We know that thousands of our own cadres have been recently promoted into senior and middle-level management positions, both in the public and private sectors.

We call on you to assume full responsibility for your new powers. Use the new possibilities that you have, to redirect our society and its institutions towards meeting the broad social needs of our people. You are not ANC cadres only "after hours".

We call on the rural poor, the unemployed, and those who are under-employed, surviving as best they can in the so-called "informal sector". Most of you are black, still the victims of apartheid, many of you are young. Your hopes, your energies, remain critical to the overall transformation of our society.

To realise these expectations requires discipline, organisation and a common effort. As the ANC, in and out of government, together we shall lead that effort.

We call on the youth to re-dedicate themselves to the ongoing struggle for transformation in our country. Your energies, your moral vision, your dedication is required more than ever. We call on you to use this period of your lives to prepare yourselves for the efforts that lie ahead.

We call on you to take studies seriously, to gain experience, to broaden your capacities.

We call on women to assume your full role within our movement. We should admit as the ANC that, because of internal squabbles within the League, we have, in the recent period, failed the women's movement and the cause of building a non-sexist society.

This year we must settle these problems and ensure that the League emerges from Conference to occupy its rightful place at the head of a progressive women's movement.

We call on those active in religious institutions, on those involved in cultural work, on those active in the media.

A revolution is not just about material changes. It is also about a moral vision, about values. We defeated the old apartheid system because of our moral convictions.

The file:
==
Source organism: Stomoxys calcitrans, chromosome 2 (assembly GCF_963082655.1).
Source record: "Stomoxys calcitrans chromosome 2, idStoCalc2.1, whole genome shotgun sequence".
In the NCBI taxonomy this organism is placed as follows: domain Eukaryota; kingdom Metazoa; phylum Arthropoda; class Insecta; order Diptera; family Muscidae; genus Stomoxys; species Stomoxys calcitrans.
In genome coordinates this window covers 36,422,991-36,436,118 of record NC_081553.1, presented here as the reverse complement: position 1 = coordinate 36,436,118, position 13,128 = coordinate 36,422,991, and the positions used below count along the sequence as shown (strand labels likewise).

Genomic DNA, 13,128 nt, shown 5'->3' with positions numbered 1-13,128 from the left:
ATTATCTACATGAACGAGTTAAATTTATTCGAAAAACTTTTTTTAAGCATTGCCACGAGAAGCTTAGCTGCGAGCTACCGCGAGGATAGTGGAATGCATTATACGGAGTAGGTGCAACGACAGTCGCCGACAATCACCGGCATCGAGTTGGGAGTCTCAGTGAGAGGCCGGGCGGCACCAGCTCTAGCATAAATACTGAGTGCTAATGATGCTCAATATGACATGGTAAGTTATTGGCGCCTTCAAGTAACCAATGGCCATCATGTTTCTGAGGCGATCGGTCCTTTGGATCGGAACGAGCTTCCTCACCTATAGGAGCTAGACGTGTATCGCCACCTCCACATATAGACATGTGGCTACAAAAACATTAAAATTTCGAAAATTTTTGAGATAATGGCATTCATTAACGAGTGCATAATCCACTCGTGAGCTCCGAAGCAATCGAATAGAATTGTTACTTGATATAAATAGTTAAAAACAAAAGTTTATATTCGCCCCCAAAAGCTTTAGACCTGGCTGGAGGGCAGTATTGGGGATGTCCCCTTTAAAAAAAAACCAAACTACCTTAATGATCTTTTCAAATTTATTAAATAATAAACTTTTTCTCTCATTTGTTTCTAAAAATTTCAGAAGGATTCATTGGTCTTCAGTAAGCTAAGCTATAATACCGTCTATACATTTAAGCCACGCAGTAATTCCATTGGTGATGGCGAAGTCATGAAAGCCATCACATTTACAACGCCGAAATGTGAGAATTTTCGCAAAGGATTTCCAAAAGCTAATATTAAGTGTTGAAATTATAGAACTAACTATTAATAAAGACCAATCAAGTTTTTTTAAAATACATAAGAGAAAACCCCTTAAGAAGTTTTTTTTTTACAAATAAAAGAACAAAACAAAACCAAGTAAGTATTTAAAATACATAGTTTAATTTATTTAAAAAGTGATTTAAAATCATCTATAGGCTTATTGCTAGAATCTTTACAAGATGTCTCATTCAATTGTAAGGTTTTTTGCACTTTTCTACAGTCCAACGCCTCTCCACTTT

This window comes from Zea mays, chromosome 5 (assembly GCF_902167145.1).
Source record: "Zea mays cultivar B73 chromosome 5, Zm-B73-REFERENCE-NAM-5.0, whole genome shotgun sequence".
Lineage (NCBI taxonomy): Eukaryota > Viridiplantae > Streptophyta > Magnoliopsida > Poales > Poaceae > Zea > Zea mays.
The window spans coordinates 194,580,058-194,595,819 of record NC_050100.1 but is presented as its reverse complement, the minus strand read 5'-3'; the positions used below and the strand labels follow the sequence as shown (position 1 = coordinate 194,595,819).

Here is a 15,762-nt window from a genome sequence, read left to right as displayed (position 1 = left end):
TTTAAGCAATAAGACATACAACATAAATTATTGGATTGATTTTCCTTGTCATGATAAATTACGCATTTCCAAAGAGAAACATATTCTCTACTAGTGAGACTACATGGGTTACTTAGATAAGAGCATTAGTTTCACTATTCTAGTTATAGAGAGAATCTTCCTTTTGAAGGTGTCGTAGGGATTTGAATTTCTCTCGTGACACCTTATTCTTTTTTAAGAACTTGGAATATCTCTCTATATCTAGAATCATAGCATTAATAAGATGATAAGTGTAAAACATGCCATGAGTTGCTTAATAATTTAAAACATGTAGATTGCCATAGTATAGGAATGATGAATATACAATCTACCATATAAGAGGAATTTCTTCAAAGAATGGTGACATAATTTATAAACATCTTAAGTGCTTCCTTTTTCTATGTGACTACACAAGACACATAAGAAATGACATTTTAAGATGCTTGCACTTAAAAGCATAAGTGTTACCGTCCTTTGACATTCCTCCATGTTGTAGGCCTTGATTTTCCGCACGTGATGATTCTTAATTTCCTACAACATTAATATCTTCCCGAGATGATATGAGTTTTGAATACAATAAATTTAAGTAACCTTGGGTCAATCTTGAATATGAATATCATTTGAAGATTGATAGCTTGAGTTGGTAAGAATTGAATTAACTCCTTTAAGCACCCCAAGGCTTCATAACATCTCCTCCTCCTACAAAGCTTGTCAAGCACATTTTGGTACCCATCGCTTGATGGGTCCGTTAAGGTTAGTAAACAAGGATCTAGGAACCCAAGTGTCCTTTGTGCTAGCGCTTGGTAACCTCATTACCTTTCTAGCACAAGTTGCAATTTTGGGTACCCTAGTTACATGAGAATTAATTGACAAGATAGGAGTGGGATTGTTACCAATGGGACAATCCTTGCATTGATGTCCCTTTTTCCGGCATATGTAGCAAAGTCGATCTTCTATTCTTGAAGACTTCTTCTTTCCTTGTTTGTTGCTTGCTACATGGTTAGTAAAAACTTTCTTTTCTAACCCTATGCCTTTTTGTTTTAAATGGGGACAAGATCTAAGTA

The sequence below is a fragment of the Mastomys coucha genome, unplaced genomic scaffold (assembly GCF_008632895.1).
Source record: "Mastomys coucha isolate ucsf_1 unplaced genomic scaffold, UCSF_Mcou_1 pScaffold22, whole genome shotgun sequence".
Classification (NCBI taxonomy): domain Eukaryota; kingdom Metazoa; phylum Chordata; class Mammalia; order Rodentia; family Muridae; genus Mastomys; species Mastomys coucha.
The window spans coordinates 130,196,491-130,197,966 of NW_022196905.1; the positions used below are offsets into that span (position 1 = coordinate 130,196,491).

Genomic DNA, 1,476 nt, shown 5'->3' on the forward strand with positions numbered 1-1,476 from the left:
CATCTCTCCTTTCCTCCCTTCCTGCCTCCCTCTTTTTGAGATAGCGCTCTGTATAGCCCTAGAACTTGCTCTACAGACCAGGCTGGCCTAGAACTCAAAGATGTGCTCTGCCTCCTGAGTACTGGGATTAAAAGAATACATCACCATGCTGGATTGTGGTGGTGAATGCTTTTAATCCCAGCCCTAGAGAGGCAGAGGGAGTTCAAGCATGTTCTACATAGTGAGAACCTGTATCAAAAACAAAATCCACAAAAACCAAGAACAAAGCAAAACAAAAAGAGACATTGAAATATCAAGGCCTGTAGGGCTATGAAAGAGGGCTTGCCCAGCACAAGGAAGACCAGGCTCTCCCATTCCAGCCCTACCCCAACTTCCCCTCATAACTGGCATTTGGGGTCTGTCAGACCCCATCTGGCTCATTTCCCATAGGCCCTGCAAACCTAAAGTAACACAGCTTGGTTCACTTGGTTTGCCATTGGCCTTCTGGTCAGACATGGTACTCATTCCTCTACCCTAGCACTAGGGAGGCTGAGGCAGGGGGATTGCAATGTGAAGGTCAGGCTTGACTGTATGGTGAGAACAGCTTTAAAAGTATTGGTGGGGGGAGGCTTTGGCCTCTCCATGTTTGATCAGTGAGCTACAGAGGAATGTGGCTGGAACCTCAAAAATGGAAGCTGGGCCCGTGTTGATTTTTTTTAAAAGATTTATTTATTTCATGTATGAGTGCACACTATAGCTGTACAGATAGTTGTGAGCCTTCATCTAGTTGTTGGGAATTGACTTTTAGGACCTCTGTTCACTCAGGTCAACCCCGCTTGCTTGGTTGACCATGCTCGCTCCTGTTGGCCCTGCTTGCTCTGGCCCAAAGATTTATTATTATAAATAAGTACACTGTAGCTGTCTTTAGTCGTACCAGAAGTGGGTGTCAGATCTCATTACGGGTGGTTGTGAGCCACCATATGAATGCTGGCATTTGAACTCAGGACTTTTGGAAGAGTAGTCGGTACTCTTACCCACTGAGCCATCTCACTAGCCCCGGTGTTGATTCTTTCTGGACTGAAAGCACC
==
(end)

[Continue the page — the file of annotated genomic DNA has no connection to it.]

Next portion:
The new struggle for transformation requires new visions, new narratives, new songs, new images. We call on our cadres active in these areas to understand the challenges and possibilities that our reality poses. We call on you to respond to these challenges without fear.

We call on the thousands of ANC cadres now serving in elected positions, in national and provincial legislatures, in local councils. A heavy responsibility rests on you. You need to be active in your structures. But you also have to be active in your constituencies. Your presence amongst the people who have elected you must be visible.

We call on the full-time staff in ANC structures. We salute you for the often strenuous efforts that you have devoted over the past years.

The ANC is proud to be the leading formation of the tripartite alliance and of the broader mass democratic movement.

We address ourselves on this 85th Anniversary also to the activists in the SACP and COSATU and in the broad mass democratic movement and progressive NGOs. We believe that you are strengthening by your allegiance to the ANC, but we, in turn, are strengthened by our common unity.

You have a major role to play in advancing our national democratic revolution.

Above all, as we move in 1997 to the ANC's crucial December National Conference, let us put politics above personalities, programmes above individualism. Let us resolve to do hard work on the ground instead of embroiling ourselves in paralysing factionalism.

As last year's November National Executive Committee meeting of the ANC we resolved on a broad programme of action for 1997. In particular, we have decided that we must ensure that the RDP is driven by the people. You are not passengers, but drivers of the RDP.

We all have a challenge to make Masakhane succeed. Payment for services and the payment of rents in indeed very important. But Masakhane is not simply a payments campaign. It is about your all-round active participation in the RDP.

To this end we are planning Masakhane weekends in the coming months, for communities to take part in school renovations, community clean-ups, anti-crime drives, and so forth.

We plan to deploy all ANC MPs and MPLs in the process. We also plan, through our local councillors, to introduce the practice where people take part in budgeting at local level.

By this we mean the active participation of communities in developing local budgets and in setting priorities.

All of this will only be possible if we have a strong ANC, a strong alliance and strong MDM branches.

Our organisation will grow and our cadres will develop in action, not just in meetings. Our programme of action for 1997 is therefore of building the ANC cadre.

In this way we shall ensure that the ANC emerges as the organiser of the South African people, the force that mobilises them to become active agents of the historic changes that our country needs, the leader of the struggle for a better life for all.

Our own actions as ANC leaders, members and active supporters will justify the trust that the people placed in us in the years of struggle, and in the 1994 elections.

Long Live The ANC!


Maatla Ke a rona!

Source: South African Government Information Website